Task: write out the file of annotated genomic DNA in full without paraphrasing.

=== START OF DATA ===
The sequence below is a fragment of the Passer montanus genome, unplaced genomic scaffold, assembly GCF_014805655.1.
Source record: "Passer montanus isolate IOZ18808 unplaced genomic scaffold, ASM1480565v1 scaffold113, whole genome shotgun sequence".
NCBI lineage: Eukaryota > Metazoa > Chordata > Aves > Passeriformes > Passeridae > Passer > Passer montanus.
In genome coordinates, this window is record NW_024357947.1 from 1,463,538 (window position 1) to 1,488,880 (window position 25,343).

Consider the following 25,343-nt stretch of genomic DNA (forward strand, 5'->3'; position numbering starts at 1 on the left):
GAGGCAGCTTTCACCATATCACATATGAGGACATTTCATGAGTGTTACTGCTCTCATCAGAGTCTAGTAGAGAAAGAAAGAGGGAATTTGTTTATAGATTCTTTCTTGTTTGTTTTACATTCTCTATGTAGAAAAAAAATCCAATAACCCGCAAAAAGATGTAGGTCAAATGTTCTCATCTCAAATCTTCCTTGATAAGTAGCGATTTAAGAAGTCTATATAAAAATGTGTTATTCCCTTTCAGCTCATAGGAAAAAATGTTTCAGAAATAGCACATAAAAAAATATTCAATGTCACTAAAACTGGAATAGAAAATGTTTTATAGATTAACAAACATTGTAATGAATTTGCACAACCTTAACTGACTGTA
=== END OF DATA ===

The sequence below is a fragment of the Passer montanus genome, unplaced genomic scaffold, assembly GCF_014805655.1.
Source record: "Passer montanus isolate IOZ18808 unplaced genomic scaffold, ASM1480565v1 scaffold113, whole genome shotgun sequence".
NCBI lineage: Eukaryota > Metazoa > Chordata > Aves > Passeriformes > Passeridae > Passer > Passer montanus.
In genome coordinates, this window is record NW_024357947.1 from 1,463,538 (window position 1) to 1,488,880 (window position 25,343).

Consider the following 25,343-nt stretch of genomic DNA (forward strand, 5'->3'; position numbering starts at 1 on the left):
GAGGCAGCTTTCACCATATCACATATGAGGACATTTCATGAGTGTTACTGCTCTCATCAGAGTCTAGTAGAGAAAGAAAGAGGGAATTTGTTTATAGATTCTTTCTTGTTTGTTTTACATTCTCTATGTAGAAAAAAAATCCAATAACCCGCAAAAAGATGTAGGTCAAATGTTCTCATCTCAAATCTTCCTTGATAAGTAGCGATTTAAGAAGTCTATATAAAAATGTGTTATTCCCTTTCAGCTCATAGGAAAAAATGTTTCAGAAATAGCACATAAAAAAATATTCAATGTCACTAAAACTGGAATAGAAAATGTTTTATAGATTAACAAACATTGTAATGAATTTGCACAACCTTAACTGACTGTA